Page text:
NORTH OGDEN -- Despite pending litigation, the city council is still scheduled to vote on the options for the controversial public works complex and to give authority to the city manager and mayor to pursue a bond agreement.
The city filed a lawsuit in 2nd District Court last Monday against Justin Fawson and Kent Bailey regarding the petition signed by just under 3,000 residents who want to vote on the bond parameters for the public works complex which were set on July 12 not to exceed $10 million. The complaint with the city's suit cites at least 10 errors the petitioners made with the petition.
City Attorney Dave Carlson said although there is nothing that impedes the council from voting, no financial institution will issue the bonds while there is pending litigation. "They can only do what they have the money to do," Carlson said regarding the complex.
Another suit was filed Friday in Second District Court, but this time it was against the city and filed by former City Councilman Steve Huntsman, who alleges a violation of the open meetings law.
Huntsman claims the council did not follow due process when it voted on the resolution regarding the bond parameters and purchase of the land for the complex. In a news release sent by Fawson, Huntsman states, "The discussion and/or vote on the purchase of property was not published on the meeting agenda and the discussion of how to purchase the property before voting on the bond parameters should not have been part of the closed meeting."
Councilman Wade Bigler, who started the petition campaign, sent out several emails Friday afternoon taking issue with statements made to the news media about voting on Tuesday night.
Bigler said he understood that the council should not proceed with the vote. Carlson maintains that the council can vote but that no bonds can be issued. He sent Bigler a copy of the statement given to the defendants' attorney.
Since being served, the defendants have retained an attorney. On Friday Bailey and Fawson released a statement: "We maintain that the petition was conducted according to state law and in accordance with the guidelines laid out in the bond resolution itself. We find it appalling that we're in a situation where we would need to legally defend the voice of the people with our own city.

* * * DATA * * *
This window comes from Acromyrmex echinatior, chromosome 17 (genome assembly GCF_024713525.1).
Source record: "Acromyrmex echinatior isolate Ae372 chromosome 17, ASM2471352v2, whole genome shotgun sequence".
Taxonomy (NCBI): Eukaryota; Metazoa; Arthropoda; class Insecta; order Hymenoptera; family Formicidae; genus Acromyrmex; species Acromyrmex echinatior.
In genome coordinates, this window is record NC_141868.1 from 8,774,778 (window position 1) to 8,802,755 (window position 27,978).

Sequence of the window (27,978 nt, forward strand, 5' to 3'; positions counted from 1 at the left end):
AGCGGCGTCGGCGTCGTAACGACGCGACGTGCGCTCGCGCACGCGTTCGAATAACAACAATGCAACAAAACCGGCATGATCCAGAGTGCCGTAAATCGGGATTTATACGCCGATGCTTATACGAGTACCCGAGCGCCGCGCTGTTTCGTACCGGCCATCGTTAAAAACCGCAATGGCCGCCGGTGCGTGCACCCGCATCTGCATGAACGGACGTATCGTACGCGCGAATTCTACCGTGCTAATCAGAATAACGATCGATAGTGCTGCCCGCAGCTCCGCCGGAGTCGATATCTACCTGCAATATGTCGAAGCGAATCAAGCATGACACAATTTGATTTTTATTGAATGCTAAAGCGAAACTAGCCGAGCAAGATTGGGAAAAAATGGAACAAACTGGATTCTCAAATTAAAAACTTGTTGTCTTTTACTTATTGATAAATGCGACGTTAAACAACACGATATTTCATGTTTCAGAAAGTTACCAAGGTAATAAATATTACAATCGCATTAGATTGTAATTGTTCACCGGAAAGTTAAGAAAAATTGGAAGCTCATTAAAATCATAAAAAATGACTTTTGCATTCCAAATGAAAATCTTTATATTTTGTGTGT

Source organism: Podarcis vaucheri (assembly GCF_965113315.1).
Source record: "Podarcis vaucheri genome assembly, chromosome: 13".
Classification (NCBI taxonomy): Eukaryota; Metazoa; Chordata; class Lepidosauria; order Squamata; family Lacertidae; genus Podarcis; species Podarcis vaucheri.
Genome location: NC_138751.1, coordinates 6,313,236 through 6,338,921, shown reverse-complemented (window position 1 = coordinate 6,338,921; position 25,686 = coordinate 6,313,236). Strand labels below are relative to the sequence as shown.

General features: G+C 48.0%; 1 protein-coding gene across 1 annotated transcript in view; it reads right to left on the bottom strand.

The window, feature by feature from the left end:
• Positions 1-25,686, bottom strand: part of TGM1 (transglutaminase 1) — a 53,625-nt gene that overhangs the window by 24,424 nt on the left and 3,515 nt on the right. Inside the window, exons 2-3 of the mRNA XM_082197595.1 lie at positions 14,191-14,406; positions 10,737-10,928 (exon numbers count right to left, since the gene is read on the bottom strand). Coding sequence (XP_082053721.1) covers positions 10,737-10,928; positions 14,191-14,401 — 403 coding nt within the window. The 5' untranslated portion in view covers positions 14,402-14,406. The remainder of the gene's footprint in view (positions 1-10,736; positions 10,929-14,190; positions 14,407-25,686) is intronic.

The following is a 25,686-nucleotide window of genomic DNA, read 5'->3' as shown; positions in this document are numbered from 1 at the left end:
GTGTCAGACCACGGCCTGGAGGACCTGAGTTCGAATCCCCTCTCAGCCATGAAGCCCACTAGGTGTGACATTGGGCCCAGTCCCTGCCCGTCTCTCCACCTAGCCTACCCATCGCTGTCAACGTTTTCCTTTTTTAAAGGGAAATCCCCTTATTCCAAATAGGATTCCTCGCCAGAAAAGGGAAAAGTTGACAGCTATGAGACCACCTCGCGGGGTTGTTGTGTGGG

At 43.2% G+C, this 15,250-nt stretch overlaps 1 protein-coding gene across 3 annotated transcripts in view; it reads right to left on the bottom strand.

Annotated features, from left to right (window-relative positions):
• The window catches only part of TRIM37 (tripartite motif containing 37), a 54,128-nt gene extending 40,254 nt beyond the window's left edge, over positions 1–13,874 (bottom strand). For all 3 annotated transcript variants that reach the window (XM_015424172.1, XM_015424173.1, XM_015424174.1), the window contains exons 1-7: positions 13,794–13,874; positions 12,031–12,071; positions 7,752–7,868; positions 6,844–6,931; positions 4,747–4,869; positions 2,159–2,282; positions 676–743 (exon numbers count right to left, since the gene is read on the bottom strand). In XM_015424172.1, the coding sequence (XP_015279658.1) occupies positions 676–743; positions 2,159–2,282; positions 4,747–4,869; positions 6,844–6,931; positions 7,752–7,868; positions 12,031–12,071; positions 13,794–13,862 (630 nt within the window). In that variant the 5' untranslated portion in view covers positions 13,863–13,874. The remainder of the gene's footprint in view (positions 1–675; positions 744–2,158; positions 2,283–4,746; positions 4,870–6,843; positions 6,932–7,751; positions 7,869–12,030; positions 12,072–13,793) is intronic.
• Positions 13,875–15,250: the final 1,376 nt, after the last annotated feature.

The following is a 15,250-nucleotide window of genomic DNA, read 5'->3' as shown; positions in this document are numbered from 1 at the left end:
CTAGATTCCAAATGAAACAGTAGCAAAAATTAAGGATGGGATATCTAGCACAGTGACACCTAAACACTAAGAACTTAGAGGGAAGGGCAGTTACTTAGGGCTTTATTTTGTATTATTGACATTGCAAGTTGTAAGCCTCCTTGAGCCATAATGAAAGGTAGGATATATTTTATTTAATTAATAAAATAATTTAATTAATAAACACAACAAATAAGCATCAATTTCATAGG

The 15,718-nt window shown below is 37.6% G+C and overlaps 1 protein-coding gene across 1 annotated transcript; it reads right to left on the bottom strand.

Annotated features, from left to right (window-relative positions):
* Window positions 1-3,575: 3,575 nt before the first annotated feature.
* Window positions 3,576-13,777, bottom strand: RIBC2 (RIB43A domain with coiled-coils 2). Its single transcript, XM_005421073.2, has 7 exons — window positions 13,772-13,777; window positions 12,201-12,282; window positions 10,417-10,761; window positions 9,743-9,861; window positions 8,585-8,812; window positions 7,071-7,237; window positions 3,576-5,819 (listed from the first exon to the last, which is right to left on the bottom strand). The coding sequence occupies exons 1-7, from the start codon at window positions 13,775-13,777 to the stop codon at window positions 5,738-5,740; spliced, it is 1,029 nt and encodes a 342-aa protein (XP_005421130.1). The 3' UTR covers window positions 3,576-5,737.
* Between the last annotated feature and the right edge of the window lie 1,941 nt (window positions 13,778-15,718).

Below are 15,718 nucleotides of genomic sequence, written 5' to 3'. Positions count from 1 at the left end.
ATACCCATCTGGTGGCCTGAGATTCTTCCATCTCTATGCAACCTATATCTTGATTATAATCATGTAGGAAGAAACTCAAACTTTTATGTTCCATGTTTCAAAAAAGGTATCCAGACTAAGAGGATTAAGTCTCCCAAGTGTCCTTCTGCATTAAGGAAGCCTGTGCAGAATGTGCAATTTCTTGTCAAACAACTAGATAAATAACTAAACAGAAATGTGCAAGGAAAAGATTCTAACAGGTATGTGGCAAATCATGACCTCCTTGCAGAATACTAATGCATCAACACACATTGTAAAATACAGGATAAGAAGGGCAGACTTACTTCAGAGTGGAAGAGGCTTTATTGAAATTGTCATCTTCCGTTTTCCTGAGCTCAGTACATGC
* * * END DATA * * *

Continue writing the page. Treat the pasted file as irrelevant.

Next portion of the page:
"We've repeatedly tried to convey to city officials that we are not willing to pay what has been proposed for this complex, but they have turned a deaf ear and have left us with no other alternatives. We do recognize the need for a Public Works upgrade, but we're expecting to pay what comparable cities our size has paid for their facilities."
City Manager Ed Dickie said the city could have just not accepted the petition and then moved forward with the vote and the issuance of the bonds.
"We decided to give them (the petitioners) the benefit of the doubt," Dickie said.
There has been confusion over what people were told before signing the petition, which is part of the reason the city filed the suit.
"We have heard different reports from a lot of different people," Dickie said. Some residents who signed the petition have called and asked to have their names removed from the document after they have gotten information that counters what they were originally told by petitioners, Dickie said.
Carlson said the city wanted to file the suit to get an official statement from a non-partisan party.
"You can't ignore 3,000 residents," Carlson said as to why the city didn't just throw out the petition and proceed.
"We are holding on to the hope the city will hear the voice of residents," Fawson said. "It was not our intent to start a battle in court."
He said the city is moving in the right direction with the complex options, the highest of which is $7 million. He hopes that the council looks to a city like Saratoga Springs that built a complex for around $3 million. Its population is comparable to North Ogden, he said. He also would like the city to consider outsourcing services like snow removal or combining services with Pleasant View.
"We just want them to consider other options," he said.
Dickie believes that because all the options are well below the bond parameter of $10 million, the petition is now a moot point. The highest amount to bond listed in the options is $7 million.
Fawson said he can't speak for 3,000 people who signed the petition as the whether the petition is invalid because the cost is now lower.
"I don't really know what to say about that," Fawson said.
The council will vote on the options and the issuance of bonds at 5:30 p.m. Tuesday in the council chambers, 505 E. 2600 North.